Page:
Friday, February 02, 2007

Escapist Reading


So we all know I'm stressed.

Hubby McRed is over the fact they didn't accept our counteroffer and after some grumbly words to me and some passionate words unrelated to romance back at him, he realized I'm right. Duh.

I mean, I even got stopped by the Neighborhood Patrol on the walk back from Drama's school and was asked, 'Why is your house the lowest one in the neighborhood?' To which I made up several nice replies, and held my personal opinion 'Because my realtor is the only one who seems to have done a proper market analysis of homes in our area, and we priced accordingly, while your realtors are shoving smoke up your arses insisting that your home really isn't overpriced....

Moving on....

So at my sister's advice, I am engaging in some 'escapist' reading, seeing as there is nothing I can do about anything in my situation. I mean, it's not like I can drag some folk over here, and make em buy my house with a reasonable offer. I can only sit and wait. She recommended I read about Marie Antoinnette... Um, No. She's never really fascinated me. Now my sister is reading "The Mayflower." But I'm past her. I"ve already done the fascination with Pilgrim thing and moved on to a fascination with Prairie life and settling on the frontier, which has since waned. Nothing has yet taken it's place, so here is my February Escapist Reading:

The Last Kingdom -- Historic fiction, about how King Alfred the Great united England against the Danes (Vikings),by Bernard Cornwall.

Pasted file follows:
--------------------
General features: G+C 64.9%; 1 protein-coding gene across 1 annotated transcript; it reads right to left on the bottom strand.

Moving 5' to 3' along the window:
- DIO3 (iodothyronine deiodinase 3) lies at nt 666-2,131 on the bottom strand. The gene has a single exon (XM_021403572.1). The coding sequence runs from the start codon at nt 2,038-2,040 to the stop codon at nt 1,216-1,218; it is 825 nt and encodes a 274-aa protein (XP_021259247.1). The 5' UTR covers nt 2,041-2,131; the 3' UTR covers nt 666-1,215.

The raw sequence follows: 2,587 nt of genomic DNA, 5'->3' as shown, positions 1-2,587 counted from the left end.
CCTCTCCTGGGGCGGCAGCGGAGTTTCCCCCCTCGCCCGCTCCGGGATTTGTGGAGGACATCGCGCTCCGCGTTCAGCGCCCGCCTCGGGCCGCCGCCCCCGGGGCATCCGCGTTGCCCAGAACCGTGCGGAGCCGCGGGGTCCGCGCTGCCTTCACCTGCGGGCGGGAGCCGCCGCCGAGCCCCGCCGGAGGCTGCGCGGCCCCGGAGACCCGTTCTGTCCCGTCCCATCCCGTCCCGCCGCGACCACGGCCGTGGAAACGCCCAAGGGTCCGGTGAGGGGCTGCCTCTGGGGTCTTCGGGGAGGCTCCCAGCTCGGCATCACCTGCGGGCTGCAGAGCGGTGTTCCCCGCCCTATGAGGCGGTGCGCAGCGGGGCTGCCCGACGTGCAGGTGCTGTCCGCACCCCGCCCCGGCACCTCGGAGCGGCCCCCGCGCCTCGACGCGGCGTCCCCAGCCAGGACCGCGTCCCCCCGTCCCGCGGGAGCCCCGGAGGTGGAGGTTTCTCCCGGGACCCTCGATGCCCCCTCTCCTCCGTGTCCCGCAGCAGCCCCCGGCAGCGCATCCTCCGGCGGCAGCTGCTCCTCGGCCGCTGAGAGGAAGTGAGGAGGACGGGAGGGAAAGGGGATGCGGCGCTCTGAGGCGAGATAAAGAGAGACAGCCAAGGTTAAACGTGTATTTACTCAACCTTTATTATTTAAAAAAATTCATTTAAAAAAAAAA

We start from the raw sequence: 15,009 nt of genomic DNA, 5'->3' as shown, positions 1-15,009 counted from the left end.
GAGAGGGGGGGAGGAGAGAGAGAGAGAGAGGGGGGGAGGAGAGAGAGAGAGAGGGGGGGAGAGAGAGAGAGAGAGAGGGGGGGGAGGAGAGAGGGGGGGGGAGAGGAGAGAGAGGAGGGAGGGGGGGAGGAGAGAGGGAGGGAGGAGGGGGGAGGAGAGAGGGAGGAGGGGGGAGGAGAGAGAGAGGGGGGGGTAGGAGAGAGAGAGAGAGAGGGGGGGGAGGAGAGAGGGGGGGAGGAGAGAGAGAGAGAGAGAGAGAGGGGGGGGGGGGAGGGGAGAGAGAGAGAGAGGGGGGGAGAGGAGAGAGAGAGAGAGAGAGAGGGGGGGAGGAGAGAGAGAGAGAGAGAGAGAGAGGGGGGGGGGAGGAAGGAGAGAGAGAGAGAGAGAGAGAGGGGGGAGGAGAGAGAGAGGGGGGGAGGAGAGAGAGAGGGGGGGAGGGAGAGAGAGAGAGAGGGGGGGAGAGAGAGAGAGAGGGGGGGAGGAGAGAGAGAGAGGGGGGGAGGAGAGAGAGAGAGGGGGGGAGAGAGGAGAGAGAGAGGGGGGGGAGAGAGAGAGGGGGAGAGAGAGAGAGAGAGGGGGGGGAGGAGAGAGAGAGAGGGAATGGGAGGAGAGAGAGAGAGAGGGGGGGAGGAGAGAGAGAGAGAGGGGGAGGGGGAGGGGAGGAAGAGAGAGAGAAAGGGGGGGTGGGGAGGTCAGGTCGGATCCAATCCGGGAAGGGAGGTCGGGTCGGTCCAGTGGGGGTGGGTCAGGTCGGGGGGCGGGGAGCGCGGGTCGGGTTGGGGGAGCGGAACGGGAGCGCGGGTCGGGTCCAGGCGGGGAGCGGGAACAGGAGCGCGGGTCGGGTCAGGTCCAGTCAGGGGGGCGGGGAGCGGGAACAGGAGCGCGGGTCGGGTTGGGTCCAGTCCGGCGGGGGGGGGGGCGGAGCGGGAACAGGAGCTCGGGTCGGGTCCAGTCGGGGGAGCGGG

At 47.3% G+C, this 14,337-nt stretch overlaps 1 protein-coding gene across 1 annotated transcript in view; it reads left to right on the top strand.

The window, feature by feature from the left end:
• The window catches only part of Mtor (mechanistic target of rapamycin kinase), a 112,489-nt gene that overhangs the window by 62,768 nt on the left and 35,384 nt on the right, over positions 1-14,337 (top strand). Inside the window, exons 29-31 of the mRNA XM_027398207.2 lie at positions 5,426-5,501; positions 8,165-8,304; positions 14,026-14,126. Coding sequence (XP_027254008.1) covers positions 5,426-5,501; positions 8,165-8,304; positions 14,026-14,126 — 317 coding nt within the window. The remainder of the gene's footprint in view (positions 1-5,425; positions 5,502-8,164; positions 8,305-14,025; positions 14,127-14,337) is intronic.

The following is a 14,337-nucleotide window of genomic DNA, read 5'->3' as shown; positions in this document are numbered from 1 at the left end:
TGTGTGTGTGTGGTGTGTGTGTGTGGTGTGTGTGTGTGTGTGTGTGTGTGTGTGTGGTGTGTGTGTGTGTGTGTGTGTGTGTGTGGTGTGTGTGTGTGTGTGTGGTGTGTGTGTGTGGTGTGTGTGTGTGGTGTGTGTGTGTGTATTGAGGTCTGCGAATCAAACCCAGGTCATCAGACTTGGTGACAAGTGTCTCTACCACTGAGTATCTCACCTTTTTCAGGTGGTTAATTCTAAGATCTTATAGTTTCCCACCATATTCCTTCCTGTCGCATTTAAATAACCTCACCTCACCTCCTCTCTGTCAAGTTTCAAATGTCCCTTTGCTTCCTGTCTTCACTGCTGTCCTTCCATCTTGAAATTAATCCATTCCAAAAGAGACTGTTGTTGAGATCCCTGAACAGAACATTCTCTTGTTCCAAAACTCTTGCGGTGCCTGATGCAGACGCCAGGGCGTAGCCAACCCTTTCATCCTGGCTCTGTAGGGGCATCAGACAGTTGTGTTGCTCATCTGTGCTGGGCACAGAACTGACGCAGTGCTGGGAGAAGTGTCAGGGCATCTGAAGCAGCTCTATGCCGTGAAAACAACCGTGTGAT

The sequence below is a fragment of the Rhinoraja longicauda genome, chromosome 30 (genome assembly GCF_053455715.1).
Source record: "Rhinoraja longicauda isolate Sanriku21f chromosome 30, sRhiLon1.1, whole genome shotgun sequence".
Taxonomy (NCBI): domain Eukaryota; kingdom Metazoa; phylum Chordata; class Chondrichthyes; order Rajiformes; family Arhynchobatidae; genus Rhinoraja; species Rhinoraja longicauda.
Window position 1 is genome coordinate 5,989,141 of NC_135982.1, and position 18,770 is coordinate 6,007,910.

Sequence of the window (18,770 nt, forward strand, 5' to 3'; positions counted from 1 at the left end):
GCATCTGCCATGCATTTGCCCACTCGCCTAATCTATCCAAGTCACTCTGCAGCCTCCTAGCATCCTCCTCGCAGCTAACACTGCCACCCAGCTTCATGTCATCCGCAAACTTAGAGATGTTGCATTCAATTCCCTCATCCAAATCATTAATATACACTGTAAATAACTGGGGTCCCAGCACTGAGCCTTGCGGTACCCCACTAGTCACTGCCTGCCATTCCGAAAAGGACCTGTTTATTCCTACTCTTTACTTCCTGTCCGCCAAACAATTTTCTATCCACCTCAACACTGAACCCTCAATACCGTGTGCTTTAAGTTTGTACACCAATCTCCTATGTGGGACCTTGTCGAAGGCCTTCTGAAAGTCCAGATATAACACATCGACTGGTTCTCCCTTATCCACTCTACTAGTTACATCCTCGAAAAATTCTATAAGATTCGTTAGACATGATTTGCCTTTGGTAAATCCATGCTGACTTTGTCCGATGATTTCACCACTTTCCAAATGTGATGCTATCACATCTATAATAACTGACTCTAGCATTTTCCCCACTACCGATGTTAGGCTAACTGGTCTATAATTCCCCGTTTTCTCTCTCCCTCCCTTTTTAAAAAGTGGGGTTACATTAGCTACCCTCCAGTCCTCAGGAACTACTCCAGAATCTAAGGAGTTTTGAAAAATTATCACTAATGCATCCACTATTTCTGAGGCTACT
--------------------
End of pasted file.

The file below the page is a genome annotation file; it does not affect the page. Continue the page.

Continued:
How the Irish Saved Civilization -- apparently the Irish saved civilization, by Thomas Cahill.

Knight of Darkness -- Total guilty read, something a guy who's a lord of avalon and Merlin's assassin, I'm sure there's a love story and sex in it somewhere, by Kinley MacGregor.

Outlander -- Some nurse gets sent back in time, falls in love with Scottish barbarian Highlander who spanks her, definitiely love story and sex, but lots of historical detail, by Diana Gabaldan.

Mother Teresa, No Greater Love -- This may just be guilt-inducing, but who didn't like her?


The Curmudgeon said...

Cahill's book is about how the Irish saved all of Western civilization. But that's the only one on your list that I've read.

Lahdeedah said...

Please tell me it's good.

I tried reading Guns, Germs and Steel several times, I love the subject matter, but just couldn't finish it.

David said...

Cornwell's historical novels are always entertaining and even educational, but he's best at the 18th Century. The ones he sets in that period (such as the Sharpe novels, or Redcoat, the one set during the American Revolution) come to life more. For me, anyway.